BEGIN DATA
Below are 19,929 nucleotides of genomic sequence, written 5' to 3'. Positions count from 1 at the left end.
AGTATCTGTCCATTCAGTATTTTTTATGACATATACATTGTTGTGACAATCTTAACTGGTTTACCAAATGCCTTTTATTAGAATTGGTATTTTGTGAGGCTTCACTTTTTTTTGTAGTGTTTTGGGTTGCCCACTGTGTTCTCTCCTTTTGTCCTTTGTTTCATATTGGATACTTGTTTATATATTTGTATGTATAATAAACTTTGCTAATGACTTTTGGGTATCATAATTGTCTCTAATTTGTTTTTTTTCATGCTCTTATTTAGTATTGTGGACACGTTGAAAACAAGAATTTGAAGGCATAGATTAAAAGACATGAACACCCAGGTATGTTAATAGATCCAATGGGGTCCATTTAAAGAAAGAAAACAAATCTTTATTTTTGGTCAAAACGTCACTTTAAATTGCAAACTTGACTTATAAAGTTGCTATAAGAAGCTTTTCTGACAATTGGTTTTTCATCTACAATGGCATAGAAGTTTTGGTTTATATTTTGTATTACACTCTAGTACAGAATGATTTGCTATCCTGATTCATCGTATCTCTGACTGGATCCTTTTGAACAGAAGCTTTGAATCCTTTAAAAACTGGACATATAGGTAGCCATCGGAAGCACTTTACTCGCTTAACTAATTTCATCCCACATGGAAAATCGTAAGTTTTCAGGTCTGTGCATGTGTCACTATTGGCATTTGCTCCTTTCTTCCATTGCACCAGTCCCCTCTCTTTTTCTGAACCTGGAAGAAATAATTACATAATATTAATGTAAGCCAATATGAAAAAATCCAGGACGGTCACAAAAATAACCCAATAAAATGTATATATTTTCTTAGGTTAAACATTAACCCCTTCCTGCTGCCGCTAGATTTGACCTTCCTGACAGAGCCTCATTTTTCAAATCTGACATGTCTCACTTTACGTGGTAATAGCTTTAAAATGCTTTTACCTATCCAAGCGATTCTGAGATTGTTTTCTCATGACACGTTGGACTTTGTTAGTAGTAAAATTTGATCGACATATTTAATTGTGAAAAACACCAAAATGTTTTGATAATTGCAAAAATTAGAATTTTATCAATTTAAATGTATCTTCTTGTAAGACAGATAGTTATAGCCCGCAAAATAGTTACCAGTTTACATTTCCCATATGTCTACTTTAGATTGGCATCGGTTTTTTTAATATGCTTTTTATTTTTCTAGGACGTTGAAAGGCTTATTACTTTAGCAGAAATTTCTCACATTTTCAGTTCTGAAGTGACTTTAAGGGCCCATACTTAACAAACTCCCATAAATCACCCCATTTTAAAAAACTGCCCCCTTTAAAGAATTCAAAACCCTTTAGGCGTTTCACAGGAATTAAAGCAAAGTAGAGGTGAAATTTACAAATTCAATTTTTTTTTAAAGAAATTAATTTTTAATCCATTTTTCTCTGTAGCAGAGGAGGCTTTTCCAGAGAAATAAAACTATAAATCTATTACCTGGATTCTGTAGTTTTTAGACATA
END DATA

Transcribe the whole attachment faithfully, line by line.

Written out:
Below are 19,929 nucleotides of genomic sequence, written 5' to 3'. Positions count from 1 at the left end.
AGTATCTGTCCATTCAGTATTTTTTATGACATATACATTGTTGTGACAATCTTAACTGGTTTACCAAATGCCTTTTATTAGAATTGGTATTTTGTGAGGCTTCACTTTTTTTTGTAGTGTTTTGGGTTGCCCACTGTGTTCTCTCCTTTTGTCCTTTGTTTCATATTGGATACTTGTTTATATATTTGTATGTATAATAAACTTTGCTAATGACTTTTGGGTATCATAATTGTCTCTAATTTGTTTTTTTTCATGCTCTTATTTAGTATTGTGGACACGTTGAAAACAAGAATTTGAAGGCATAGATTAAAAGACATGAACACCCAGGTATGTTAATAGATCCAATGGGGTCCATTTAAAGAAAGAAAACAAATCTTTATTTTTGGTCAAAACGTCACTTTAAATTGCAAACTTGACTTATAAAGTTGCTATAAGAAGCTTTTCTGACAATTGGTTTTTCATCTACAATGGCATAGAAGTTTTGGTTTATATTTTGTATTACACTCTAGTACAGAATGATTTGCTATCCTGATTCATCGTATCTCTGACTGGATCCTTTTGAACAGAAGCTTTGAATCCTTTAAAAACTGGACATATAGGTAGCCATCGGAAGCACTTTACTCGCTTAACTAATTTCATCCCACATGGAAAATCGTAAGTTTTCAGGTCTGTGCATGTGTCACTATTGGCATTTGCTCCTTTCTTCCATTGCACCAGTCCCCTCTCTTTTTCTGAACCTGGAAGAAATAATTACATAATATTAATGTAAGCCAATATGAAAAAATCCAGGACGGTCACAAAAATAACCCAATAAAATGTATATATTTTCTTAGGTTAAACATTAACCCCTTCCTGCTGCCGCTAGATTTGACCTTCCTGACAGAGCCTCATTTTTCAAATCTGACATGTCTCACTTTACGTGGTAATAGCTTTAAAATGCTTTTACCTATCCAAGCGATTCTGAGATTGTTTTCTCATGACACGTTGGACTTTGTTAGTAGTAAAATTTGATCGACATATTTAATTGTGAAAAACACCAAAATGTTTTGATAATTGCAAAAATTAGAATTTTATCAATTTAAATGTATCTTCTTGTAAGACAGATAGTTATAGCCCGCAAAATAGTTACCAGTTTACATTTCCCATATGTCTACTTTAGATTGGCATCGGTTTTTTTAATATGCTTTTTATTTTTCTAGGACGTTGAAAGGCTTATTACTTTAGCAGAAATTTCTCACATTTTCAGTTCTGAAGTGACTTTAAGGGCCCATACTTAACAAACTCCCATAAATCACCCCATTTTAAAAAACTGCCCCCTTTAAAGAATTCAAAACCCTTTAGGCGTTTCACAGGAATTAAAGCAAAGTAGAGGTGAAATTTACAAATTCAATTTTTTTTTAAAGAAATTAATTTTTAATCCATTTTTCTCTGTAGCAGAGGAGGCTTTTCCAGAGAAATAAAACTATAAATCTATTACCTGGATTCTGTAGTTTTTAGACATA